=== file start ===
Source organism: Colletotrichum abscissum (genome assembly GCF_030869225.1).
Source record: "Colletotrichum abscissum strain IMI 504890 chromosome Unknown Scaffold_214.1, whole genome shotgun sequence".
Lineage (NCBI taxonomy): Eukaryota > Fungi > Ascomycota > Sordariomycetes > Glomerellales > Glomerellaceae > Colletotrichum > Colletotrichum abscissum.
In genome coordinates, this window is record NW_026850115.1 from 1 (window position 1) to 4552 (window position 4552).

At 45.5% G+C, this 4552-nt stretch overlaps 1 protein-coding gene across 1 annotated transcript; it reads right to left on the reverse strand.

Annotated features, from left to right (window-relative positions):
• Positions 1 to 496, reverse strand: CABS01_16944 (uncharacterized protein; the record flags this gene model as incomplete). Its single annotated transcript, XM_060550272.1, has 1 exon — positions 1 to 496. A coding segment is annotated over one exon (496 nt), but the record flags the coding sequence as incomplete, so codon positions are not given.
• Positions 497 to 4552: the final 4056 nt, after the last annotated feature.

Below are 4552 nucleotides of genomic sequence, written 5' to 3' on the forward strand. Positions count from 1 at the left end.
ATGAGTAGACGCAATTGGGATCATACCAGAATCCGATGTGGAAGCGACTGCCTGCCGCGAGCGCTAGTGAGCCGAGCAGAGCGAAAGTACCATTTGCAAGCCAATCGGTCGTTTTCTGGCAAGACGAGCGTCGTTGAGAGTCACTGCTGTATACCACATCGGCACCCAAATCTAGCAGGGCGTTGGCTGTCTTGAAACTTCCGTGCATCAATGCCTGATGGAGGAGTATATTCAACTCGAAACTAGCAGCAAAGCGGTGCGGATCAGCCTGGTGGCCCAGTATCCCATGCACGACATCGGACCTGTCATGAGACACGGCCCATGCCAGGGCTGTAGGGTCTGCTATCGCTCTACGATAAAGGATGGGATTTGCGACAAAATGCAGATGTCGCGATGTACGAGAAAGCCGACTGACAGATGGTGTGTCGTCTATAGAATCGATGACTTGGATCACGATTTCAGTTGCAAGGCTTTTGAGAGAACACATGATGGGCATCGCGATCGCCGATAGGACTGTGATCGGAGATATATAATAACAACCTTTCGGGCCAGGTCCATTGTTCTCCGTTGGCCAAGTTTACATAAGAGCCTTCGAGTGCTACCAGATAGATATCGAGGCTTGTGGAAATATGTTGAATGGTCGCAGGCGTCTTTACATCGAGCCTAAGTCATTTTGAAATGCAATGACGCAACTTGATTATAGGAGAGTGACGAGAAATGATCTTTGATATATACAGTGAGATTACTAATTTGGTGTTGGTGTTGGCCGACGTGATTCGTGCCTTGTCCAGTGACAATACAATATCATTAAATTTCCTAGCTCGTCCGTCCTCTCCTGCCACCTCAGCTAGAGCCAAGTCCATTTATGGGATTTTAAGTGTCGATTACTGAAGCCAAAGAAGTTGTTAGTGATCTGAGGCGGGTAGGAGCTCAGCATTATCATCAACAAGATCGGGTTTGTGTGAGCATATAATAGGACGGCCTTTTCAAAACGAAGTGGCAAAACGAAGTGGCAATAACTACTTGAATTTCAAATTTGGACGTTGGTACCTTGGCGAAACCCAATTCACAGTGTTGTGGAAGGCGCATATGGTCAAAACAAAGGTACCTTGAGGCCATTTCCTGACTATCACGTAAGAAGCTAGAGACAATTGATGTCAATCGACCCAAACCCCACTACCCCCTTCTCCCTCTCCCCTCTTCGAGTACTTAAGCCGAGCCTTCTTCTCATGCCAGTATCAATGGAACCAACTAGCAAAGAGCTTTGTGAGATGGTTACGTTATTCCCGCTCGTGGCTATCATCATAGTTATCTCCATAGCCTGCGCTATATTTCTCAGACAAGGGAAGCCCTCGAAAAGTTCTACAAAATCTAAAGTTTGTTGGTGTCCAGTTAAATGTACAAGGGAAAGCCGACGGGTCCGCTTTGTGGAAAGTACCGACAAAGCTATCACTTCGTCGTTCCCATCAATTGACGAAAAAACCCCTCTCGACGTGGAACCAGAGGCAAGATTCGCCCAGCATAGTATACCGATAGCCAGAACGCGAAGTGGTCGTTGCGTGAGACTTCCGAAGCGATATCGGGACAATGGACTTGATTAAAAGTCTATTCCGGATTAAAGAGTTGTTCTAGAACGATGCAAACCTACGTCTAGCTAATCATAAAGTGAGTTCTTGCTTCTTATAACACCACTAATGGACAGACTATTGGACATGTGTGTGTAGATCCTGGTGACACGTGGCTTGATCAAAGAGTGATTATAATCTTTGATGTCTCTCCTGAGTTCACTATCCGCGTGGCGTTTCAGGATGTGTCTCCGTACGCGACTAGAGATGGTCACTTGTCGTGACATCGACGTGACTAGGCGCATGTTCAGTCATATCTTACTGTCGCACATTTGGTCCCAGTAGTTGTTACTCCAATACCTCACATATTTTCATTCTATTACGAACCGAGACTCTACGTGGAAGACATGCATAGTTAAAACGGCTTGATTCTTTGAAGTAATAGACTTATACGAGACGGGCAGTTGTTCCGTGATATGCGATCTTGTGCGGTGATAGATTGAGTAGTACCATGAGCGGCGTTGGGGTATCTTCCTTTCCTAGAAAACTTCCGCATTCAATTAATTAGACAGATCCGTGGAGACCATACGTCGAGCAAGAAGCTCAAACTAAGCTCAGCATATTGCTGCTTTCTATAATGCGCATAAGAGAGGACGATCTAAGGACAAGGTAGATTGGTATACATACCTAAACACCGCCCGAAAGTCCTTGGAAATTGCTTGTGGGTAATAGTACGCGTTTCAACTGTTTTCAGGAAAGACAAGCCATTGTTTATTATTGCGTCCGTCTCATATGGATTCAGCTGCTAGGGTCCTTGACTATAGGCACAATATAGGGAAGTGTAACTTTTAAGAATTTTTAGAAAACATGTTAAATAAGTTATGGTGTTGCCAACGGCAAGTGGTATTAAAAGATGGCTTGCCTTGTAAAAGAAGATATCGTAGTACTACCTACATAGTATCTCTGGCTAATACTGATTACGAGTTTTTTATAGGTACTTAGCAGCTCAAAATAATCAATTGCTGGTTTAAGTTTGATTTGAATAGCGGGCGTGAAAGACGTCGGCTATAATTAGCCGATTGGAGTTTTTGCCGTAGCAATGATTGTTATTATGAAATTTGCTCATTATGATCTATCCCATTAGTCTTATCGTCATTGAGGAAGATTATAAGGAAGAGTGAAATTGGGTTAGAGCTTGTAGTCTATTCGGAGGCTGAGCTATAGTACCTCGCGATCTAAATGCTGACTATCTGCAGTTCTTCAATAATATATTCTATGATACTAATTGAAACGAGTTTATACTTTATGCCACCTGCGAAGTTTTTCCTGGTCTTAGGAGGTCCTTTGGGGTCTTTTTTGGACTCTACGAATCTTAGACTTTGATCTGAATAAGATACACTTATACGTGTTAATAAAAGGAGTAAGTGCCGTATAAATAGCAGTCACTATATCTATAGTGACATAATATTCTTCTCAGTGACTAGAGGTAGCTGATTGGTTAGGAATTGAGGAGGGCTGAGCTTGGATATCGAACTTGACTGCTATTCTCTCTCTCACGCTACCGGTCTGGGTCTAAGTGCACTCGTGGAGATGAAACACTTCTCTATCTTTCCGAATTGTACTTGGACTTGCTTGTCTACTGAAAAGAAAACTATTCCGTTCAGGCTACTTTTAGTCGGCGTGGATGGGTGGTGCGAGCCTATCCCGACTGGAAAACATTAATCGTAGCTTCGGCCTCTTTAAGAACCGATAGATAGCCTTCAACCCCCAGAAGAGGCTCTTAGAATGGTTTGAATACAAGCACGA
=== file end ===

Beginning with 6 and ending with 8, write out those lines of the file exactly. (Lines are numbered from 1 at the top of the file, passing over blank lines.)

Annotated features, from left to right (window-relative positions):
• Positions 1 to 496, reverse strand: CABS01_16944 (uncharacterized protein; the record flags this gene model as incomplete). Its single annotated transcript, XM_060550272.1, has 1 exon — positions 1 to 496. A coding segment is annotated over one exon (496 nt), but the record flags the coding sequence as incomplete, so codon positions are not given.
• Positions 497 to 4552: the final 4056 nt, after the last annotated feature.